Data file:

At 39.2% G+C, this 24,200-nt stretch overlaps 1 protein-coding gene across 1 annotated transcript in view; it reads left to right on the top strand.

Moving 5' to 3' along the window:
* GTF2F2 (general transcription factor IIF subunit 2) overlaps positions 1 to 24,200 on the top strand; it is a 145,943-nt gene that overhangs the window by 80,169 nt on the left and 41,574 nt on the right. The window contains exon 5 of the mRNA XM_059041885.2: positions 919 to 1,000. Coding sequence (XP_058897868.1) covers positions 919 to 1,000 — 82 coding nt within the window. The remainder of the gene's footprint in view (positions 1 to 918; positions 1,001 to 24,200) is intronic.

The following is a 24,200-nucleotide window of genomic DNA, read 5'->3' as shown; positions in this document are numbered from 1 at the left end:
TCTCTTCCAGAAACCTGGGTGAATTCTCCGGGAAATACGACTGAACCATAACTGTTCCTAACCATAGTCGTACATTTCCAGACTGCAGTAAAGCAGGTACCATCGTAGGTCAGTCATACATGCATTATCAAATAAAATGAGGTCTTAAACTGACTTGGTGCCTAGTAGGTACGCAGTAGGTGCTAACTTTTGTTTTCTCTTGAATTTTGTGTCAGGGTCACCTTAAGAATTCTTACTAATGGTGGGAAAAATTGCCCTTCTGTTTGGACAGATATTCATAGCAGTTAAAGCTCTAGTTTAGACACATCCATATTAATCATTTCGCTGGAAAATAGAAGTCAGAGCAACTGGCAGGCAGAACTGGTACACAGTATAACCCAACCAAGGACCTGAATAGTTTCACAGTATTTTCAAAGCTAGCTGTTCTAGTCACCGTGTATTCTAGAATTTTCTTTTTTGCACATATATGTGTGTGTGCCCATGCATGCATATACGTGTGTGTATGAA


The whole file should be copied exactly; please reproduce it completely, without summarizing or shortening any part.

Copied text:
At 39.2% G+C, this 24,200-nt stretch overlaps 1 protein-coding gene across 1 annotated transcript in view; it reads left to right on the top strand.

Moving 5' to 3' along the window:
* GTF2F2 (general transcription factor IIF subunit 2) overlaps positions 1 to 24,200 on the top strand; it is a 145,943-nt gene that overhangs the window by 80,169 nt on the left and 41,574 nt on the right. The window contains exon 5 of the mRNA XM_059041885.2: positions 919 to 1,000. Coding sequence (XP_058897868.1) covers positions 919 to 1,000 — 82 coding nt within the window. The remainder of the gene's footprint in view (positions 1 to 918; positions 1,001 to 24,200) is intronic.

The following is a 24,200-nucleotide window of genomic DNA, read 5'->3' as shown; positions in this document are numbered from 1 at the left end:
TCTCTTCCAGAAACCTGGGTGAATTCTCCGGGAAATACGACTGAACCATAACTGTTCCTAACCATAGTCGTACATTTCCAGACTGCAGTAAAGCAGGTACCATCGTAGGTCAGTCATACATGCATTATCAAATAAAATGAGGTCTTAAACTGACTTGGTGCCTAGTAGGTACGCAGTAGGTGCTAACTTTTGTTTTCTCTTGAATTTTGTGTCAGGGTCACCTTAAGAATTCTTACTAATGGTGGGAAAAATTGCCCTTCTGTTTGGACAGATATTCATAGCAGTTAAAGCTCTAGTTTAGACACATCCATATTAATCATTTCGCTGGAAAATAGAAGTCAGAGCAACTGGCAGGCAGAACTGGTACACAGTATAACCCAACCAAGGACCTGAATAGTTTCACAGTATTTTCAAAGCTAGCTGTTCTAGTCACCGTGTATTCTAGAATTTTCTTTTTTGCACATATATGTGTGTGTGCCCATGCATGCATATACGTGTGTGTATGAA